When sliced and polished,
pallasites are among the most beautiful of meteorites. These specimens contain
crystals of olivine, the semi-precious stone
peridot, contained within a matrix of nickel-iron very much like the bits of
fruit in a slice of fruitcake. The color of the olivine crystals can vary from
a deep amber to light green depending on the particular meteorite being viewed.
In thin slices of pallasites, the crystals are translucent to light.
Unfortunately, thin slicing is a poor method of preparing pallasites as the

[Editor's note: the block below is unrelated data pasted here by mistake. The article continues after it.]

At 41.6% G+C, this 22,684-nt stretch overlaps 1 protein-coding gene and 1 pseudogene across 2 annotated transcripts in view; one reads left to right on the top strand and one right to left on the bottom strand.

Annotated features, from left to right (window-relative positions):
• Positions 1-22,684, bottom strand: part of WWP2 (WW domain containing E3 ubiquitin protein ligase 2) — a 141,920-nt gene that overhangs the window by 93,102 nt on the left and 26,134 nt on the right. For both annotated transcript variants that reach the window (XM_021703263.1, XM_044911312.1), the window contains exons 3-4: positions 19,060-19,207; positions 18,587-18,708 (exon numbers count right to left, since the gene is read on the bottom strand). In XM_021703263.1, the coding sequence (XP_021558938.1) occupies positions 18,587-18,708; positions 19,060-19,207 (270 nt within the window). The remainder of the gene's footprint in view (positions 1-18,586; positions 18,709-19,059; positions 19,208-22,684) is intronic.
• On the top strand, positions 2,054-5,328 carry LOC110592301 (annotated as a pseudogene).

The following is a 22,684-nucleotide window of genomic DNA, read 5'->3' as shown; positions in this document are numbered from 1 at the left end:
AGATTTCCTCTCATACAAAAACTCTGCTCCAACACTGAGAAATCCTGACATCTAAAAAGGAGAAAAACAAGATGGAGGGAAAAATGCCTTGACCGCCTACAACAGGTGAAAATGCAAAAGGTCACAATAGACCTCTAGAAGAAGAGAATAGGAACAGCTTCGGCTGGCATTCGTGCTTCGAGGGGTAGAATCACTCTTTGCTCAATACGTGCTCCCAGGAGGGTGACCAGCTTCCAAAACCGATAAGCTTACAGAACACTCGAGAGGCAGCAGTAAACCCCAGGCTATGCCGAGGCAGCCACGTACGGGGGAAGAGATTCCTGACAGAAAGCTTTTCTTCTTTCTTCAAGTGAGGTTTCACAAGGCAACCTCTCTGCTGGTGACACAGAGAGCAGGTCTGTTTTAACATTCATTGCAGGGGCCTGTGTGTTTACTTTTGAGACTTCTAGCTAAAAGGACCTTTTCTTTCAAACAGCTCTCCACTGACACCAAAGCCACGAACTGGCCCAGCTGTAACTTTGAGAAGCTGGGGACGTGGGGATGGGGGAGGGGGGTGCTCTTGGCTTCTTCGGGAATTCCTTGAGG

crystals have little metal to hold them in the matrix.
Pallasites are very scarce and
believed to have formed on differentiated bodies in the transition area between
the metal-rich core and the olivine-rich mantle where the olivine could cool
slowly enough to form relatively large crystals. The Brenham pallasite is a
representative and relatively available example of this class.
New England Meteoritical